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Cortical activation changes and improved motor function in stroke patients after focal spasticity therapy– an interventional study applying repeated fMRI

Overview of attention for article published in BMC Neurology, April 2015
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  • Above-average Attention Score compared to outputs of the same age (61st percentile)

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Title
Cortical activation changes and improved motor function in stroke patients after focal spasticity therapy– an interventional study applying repeated fMRI
Published in
BMC Neurology, April 2015
DOI 10.1186/s12883-015-0306-4
Pubmed ID
Authors

Ulla Bergfeldt, Tomas Jonsson, Lennart Bergfeldt, Per Julin

Abstract

Impaired dominant hand function in stroke patients is a common clinical problem. Functional improvement after focal spasticity therapy is well documented but knowledge about central correlates is sparse. Brain activity was therefore followed during therapy with repeated functional magnetic resonance imaging (fMRI). The purpose was to analyse motor function and central nervous system (CNS) correlates in response to a standardized motor task in stroke patients after a comprehensive focal spasticity therapy. Six consecutive first-time chronic stroke patients [4 women; mean age (SD) 66 (10) years] with right-sided hand paresis and spasticity were studied. Peripheral effects after focal spasticity management including intramuscular botulinum toxin type A (BoNT-A) injections were assessed on 3 occasions (baseline, 6 and 12 weeks) with functional tests. Brain effects were assessed on the same occasions by fMRI blood oxygen level dependent (BOLD) technique during a standardized motor task focusing on the motor and pre-motor cortex (Brodmann areas, BA4a, BA4p & BA6). For reference 10 healthy individuals [5 women; mean age (SD) of 51(8) years], were studied twice with ≥ 6 weeks interval. After therapy there was a significant reduction in spasticity and functional improvement in 5 of 6 patients. In response to the motor task there was a ~1.5 - 3% increase in brain activity in the motor and pre-motor cortex. At baseline, this increase was larger in the non-injured (ipsilateral) than in the contralateral hemisphere. Compared with healthy subjects the patients showed a significantly (2-4.5 times) higher brain activity, especially on the ipsilateral side. After therapy, there was a larger decrease in the ipsilateral and a minor decrease in the contralateral response, i.e. a clear lateralization of left-to-right in a normalizing direction in all areas. Comprehensive focal spasticity management was also in this study associated with brain reorganization in a "normalizing" left/right lateralization direction in addition to improved motor function. Furthermore, quantification of BOLD intensity in specified BAs showed reduced neuronal "over-activity" in the injured brain after therapy.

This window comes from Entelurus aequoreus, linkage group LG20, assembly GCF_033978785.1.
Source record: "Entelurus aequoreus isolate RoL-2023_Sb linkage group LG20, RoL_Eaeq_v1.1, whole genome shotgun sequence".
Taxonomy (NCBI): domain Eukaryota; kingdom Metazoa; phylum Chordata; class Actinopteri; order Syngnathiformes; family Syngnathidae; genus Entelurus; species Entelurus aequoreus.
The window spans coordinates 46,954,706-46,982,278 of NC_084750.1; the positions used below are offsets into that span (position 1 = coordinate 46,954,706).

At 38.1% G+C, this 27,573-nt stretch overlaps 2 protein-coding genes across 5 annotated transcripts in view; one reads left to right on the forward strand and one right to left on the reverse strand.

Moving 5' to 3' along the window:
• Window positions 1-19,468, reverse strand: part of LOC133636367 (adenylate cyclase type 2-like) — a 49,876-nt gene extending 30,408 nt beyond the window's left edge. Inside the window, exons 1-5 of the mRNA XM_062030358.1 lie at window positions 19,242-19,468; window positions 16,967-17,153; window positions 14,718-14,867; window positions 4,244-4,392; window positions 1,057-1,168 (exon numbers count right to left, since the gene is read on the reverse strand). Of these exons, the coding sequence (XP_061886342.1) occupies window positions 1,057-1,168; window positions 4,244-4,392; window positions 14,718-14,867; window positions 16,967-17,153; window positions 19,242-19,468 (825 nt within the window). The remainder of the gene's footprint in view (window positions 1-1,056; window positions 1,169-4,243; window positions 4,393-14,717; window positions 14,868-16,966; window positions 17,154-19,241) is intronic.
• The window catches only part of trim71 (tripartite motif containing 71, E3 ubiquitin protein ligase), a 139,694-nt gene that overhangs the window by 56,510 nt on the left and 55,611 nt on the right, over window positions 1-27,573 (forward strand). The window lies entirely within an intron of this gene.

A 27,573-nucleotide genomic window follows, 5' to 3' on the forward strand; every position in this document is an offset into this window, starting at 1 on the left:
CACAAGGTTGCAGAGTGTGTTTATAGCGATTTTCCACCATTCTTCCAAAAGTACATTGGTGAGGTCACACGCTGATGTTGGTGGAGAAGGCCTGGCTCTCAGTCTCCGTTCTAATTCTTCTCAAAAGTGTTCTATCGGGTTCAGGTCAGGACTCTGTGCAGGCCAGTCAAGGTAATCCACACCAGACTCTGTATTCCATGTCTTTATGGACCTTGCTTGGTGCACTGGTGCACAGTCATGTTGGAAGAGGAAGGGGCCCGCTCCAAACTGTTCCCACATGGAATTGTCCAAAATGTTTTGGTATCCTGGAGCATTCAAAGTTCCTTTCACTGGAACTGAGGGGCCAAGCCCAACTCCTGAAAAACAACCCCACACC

Twitter Demographics

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Mendeley readers

The data shown below were compiled from readership statistics for 86 Mendeley readers of this research output. Click here to see the associated Mendeley record.

Geographical breakdown

Country Count As %
Hong Kong 1 1%
Singapore 1 1%
Unknown 84 98%

Demographic breakdown

Readers by professional status Count As %
Researcher 14 16%
Student > Ph. D. Student 11 13%
Student > Bachelor 10 12%
Student > Doctoral Student 9 10%
Student > Master 8 9%
Other 20 23%
Unknown 14 16%
Readers by discipline Count As %
Medicine and Dentistry 30 35%
Nursing and Health Professions 9 10%
Neuroscience 9 10%
Agricultural and Biological Sciences 4 5%
Psychology 4 5%
Other 10 12%
Unknown 20 23%

Attention Score in Context

This research output has an Altmetric Attention Score of 4. This is our high-level measure of the quality and quantity of online attention that it has received. This Attention Score, as well as the ranking and number of research outputs shown below, was calculated when the research output was last mentioned on 06 May 2021.
All research outputs
#6,049,070
of 19,265,364 outputs
Outputs from BMC Neurology
#672
of 2,077 outputs
Outputs of similar age
#110,748
of 292,756 outputs
Outputs of similar age from BMC Neurology
#1
of 1 outputs
Altmetric has tracked 19,265,364 research outputs across all sources so far. This one has received more attention than most of these and is in the 67th percentile.
So far Altmetric has tracked 2,077 research outputs from this source. They typically receive a little more attention than average, with a mean Attention Score of 6.2. This one has gotten more attention than average, scoring higher than 66% of its peers.
Older research outputs will score higher simply because they've had more time to accumulate mentions. To account for age we can compare this Altmetric Attention Score to the 292,756 tracked outputs that were published within six weeks on either side of this one in any source. This one has gotten more attention than average, scoring higher than 61% of its contemporaries.
We're also able to compare this research output to 1 others from the same source and published within six weeks on either side of this one. This one has scored higher than all of them